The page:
Our friends at the University of Arkansas Cooperative Extension Service provided this short video to demonstrate some ways that sediment and anything attached to sediment can get into our surface waters.




Photo Credit: University of Arizona

Turbidity is a measure of the amount of suspended sediment and visible particles in a sample of water, or essentially, turbidity measures the cloudiness of the water. So clear water has low turbidity (beaker on the left) and water with high turbidity is more opaque (beaker on the right).  We want our waters to stay clear in order to keep ourselves healthy, our aquatic life healthy, and our water healthy!


What can you do to keep our waters clear and mud free?


Build a Buffer – Avoid mowing within 10 to 25 feet from the edge of a stream or creek. This will create a safe buffer zone that will help minimize erosion and naturally filter stormwater runoff that may contain sediment.



Sweep, Don’t Spray!  Sweep sidewalks and driveways instead of hosing them off. Washing these areas results in sediment and other pollutants running off into streams, rivers and lakes.

Use Best Management Practices:  The most concentrated sediment releases come from construction activities, including relatively minor home-building projects such as room additions and swimming pools.  If you are engaged in a construction project, be sure to identify and implement appropriate best management practices to reduce runoff and increase water infiltration.  The Arkansas Forestry Commission has some great recommendations for BMPs to use when doing even small construction projects on your own property at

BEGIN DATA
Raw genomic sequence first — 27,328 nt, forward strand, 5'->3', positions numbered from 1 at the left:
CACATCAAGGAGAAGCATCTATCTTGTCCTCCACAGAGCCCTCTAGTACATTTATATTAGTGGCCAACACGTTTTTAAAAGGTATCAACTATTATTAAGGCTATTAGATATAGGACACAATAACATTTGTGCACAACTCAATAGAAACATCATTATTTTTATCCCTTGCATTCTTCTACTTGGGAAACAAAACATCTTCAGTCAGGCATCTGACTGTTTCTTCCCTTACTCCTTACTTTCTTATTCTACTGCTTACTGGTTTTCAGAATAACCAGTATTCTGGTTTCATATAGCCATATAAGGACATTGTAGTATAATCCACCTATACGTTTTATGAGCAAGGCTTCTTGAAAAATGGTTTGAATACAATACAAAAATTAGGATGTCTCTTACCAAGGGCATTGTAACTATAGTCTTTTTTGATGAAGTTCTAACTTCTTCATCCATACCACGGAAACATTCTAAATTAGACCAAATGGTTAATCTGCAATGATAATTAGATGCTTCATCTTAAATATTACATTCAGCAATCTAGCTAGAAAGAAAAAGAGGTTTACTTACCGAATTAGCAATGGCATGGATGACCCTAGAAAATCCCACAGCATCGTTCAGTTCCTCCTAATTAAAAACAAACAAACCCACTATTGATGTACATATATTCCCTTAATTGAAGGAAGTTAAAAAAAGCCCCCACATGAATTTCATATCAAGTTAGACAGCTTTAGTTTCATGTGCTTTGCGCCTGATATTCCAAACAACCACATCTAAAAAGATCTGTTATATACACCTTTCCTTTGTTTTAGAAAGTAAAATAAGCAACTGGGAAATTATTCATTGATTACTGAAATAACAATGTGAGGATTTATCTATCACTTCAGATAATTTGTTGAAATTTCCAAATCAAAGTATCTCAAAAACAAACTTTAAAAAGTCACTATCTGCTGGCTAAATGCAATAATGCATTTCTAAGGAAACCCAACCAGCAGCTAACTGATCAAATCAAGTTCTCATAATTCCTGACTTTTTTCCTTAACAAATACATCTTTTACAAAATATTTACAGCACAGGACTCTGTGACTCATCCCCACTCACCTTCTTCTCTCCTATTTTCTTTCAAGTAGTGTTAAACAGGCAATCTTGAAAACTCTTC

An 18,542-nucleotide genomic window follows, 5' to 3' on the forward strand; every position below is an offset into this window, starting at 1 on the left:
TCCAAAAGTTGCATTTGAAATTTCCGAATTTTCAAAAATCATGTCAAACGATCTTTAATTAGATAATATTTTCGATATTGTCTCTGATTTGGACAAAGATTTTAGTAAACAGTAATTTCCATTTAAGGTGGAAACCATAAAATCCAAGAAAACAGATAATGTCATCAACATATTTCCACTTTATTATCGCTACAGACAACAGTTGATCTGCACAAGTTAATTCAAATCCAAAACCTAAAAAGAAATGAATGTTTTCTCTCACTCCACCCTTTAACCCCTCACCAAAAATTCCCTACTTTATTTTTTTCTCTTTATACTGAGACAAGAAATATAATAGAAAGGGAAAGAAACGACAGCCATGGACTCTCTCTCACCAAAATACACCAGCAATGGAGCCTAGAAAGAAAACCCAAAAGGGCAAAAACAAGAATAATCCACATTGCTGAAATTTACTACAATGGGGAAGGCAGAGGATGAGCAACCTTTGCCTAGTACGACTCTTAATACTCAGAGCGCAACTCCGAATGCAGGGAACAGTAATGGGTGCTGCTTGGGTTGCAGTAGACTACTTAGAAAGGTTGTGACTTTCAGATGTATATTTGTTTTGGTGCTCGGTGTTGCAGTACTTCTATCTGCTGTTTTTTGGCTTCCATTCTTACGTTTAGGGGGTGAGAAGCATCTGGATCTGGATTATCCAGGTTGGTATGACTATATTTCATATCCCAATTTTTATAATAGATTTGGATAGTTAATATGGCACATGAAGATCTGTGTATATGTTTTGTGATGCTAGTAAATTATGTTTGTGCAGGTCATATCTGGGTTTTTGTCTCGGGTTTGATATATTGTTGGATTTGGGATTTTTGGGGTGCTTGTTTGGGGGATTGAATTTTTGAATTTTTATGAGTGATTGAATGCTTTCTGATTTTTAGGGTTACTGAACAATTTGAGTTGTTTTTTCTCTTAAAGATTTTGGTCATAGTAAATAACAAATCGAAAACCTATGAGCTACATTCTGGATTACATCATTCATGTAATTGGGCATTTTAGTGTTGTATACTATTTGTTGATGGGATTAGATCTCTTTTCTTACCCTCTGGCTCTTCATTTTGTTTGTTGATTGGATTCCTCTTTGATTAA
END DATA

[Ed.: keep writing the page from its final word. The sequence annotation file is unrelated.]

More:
No dirt in water or the streets!  Notify local officials when you see sediment entering streets or streams near a commercial construction site.  Sediment should never be flowing off of a construction site, nor should it be tracked into the street.

Cover up the bare spots!  Bare soil is endangered soil!  Protect your soil and property by covering up bare spots.  Use weed-free mulch when reseeding bare spots on your lawn, and use a straw erosion control blanket if restarting or tilling a lawn  In gardens, put compost or weed-free mulch on your garden to help keep soil from washing away.

Wash the car on the grass!  Wash your car at a commercial car wash or on a surface that absorbs water, such as grass or gravel.  Washing the car on a hard surface sends dirt, chemicals, and cleaners straight to the nearest waterway!



You can help keep our waters clear and healthy!


Stormwater Runoff – What does that look like?

By: Angela Danovi, Beaver LakeSmart Coordinator